Offer definition

What is the offer price?

The offer price is the price at which you – the trader – can buy the underlying asset from a broker or market maker. From the perspective of the market maker, the offer price is the price at which they are willing to sell the underlying.

The offer price is one of the two prices quoted when trading financial assets, the other being the bid price. The difference between the offer and the bid is called the spread – this is the fee traders pay to open positions. Therefore, the offer price is the slightly higher than the market price, while the bid price is slightly lower.

The offer price can also be called the ask price or the asking price. So, sometimes you might see the spread referred to as the bid-ask spread, instead of the bid-offer spread.

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Offer price examples

Let’s take a look at two examples of an offer price: one for shares and one for forex.

Say Barclays shares are trading at 148.760 with an offer price of 148.780 and a bid price of 148.740. You think the share price will rise, so you open a CFD to buy (go long on) five contracts at 148.780.

After a week, the share price has risen in your favour and is now trading at 151.760 with an offer price of 151.780 and a bid price of 151.740. To close your position and take your profit, you reverse the trade by selling your shares at the bid price.

Now, let’s look at the forex market. GBP/USD is trading at 1.32575 with an offer price of 1.3262 and a bid price of 1.3253. You believe that the GBP will strengthen at the next interest rate announcement, so you decide to buy five contracts at 1.3262 . Remember, when trading GBP/USD, you are buying GBP and selling USD at the same time.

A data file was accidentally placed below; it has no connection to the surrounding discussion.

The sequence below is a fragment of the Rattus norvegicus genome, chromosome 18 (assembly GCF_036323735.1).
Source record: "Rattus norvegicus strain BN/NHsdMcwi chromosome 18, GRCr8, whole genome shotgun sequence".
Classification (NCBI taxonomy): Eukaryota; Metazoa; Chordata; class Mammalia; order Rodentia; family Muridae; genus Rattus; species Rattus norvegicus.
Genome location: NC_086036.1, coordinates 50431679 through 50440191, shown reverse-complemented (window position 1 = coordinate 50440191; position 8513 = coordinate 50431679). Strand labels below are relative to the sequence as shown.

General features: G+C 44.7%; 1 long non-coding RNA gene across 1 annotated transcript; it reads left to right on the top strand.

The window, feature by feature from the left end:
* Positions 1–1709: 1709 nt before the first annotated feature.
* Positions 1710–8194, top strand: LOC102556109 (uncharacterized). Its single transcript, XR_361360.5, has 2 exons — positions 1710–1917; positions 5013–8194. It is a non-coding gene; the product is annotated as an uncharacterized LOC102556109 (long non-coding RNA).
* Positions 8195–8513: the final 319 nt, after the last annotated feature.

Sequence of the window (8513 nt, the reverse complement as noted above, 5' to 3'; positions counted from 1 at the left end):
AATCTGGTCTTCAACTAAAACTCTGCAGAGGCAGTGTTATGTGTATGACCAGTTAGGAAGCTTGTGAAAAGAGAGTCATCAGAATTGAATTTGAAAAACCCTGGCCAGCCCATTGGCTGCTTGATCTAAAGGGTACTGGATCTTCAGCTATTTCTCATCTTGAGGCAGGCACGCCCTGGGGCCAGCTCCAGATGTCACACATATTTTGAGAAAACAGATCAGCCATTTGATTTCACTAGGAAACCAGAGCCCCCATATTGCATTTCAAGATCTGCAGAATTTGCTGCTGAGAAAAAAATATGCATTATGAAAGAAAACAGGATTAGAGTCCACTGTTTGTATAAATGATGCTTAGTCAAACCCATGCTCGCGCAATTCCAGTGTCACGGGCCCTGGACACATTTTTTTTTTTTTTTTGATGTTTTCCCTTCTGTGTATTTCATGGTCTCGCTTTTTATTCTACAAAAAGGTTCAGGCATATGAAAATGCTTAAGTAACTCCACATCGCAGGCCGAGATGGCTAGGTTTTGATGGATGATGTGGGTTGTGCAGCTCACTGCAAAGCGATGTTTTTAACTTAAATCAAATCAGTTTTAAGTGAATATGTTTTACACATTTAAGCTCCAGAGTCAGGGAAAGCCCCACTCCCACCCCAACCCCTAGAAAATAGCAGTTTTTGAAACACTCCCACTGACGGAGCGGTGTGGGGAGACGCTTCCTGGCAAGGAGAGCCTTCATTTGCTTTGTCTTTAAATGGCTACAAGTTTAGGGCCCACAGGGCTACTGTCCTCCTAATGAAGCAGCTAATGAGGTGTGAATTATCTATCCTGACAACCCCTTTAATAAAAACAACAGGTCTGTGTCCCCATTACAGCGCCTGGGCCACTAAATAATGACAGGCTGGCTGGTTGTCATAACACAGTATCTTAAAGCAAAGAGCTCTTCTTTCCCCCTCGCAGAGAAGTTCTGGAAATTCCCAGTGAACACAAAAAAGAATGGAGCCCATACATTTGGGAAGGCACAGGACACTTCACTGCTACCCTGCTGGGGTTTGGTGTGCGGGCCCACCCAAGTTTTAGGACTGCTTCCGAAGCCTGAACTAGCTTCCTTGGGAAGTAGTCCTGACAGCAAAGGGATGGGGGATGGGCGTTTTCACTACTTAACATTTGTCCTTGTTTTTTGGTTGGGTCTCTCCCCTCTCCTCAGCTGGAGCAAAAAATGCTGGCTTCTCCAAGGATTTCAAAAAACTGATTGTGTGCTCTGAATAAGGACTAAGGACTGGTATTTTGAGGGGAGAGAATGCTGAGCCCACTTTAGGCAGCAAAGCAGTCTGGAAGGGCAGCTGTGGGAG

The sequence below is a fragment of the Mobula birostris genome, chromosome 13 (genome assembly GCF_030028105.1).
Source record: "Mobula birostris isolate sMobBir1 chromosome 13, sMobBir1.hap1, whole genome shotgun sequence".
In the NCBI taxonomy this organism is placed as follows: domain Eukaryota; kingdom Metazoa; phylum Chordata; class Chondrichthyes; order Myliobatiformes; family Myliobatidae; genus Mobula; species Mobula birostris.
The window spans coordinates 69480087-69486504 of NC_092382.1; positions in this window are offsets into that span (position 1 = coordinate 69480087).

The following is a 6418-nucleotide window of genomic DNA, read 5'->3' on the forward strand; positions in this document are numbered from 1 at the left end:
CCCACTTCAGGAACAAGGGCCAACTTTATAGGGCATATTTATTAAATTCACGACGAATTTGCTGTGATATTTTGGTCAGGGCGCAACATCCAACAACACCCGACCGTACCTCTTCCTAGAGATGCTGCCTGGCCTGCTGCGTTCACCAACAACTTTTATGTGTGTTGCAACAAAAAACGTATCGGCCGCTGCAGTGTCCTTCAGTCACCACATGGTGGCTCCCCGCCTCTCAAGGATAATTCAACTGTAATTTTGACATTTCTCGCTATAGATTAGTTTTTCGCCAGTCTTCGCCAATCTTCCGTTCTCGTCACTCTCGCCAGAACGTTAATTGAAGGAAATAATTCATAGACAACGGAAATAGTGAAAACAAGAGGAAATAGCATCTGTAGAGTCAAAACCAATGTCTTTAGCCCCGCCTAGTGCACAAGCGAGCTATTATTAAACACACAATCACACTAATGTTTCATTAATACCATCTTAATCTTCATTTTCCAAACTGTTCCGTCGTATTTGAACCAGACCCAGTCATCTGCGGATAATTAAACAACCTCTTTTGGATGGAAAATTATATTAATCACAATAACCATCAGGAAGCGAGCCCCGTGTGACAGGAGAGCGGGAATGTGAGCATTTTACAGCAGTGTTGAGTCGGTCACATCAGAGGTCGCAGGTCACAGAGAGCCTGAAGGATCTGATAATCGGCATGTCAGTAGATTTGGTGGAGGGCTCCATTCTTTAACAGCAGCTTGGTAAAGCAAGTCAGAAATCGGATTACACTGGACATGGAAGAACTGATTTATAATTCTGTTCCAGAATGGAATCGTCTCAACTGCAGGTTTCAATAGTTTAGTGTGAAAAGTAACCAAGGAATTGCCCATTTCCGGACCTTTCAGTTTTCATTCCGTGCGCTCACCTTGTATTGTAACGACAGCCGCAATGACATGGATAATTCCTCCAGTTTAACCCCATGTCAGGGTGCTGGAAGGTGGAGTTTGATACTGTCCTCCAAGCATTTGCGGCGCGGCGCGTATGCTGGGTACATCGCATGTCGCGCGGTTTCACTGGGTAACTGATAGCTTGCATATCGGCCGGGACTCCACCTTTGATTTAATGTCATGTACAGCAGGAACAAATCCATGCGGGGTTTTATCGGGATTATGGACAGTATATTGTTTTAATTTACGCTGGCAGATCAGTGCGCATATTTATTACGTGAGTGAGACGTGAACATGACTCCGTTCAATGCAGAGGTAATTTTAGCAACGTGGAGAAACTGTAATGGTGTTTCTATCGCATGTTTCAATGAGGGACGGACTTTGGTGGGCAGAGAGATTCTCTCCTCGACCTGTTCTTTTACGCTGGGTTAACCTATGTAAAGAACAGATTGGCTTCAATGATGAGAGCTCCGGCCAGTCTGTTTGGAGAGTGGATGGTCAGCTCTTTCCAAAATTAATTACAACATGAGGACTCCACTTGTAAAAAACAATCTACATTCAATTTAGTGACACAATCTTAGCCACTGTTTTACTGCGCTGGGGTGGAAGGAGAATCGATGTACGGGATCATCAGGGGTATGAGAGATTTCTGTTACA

After a week, GBP/USD rises to 1.33175 with an offer price of 1.3322 and a bid price of 1.3313 and you decide to close your position and take profit. You reverse your trade to close your position, so you sell five contracts at 1.3313.

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Spread bets and CFDs are complex instruments and come with a high risk of losing money rapidly due to leverage. 74% of retail investor accounts lose money when trading spread bets and CFDs with this provider. You should consider whether you understand how spread bets and CFDs work, and whether you can afford to take the high risk of losing your money. Spread bets and CFDs are complex instruments and come with a high risk of losing money rapidly due to leverage.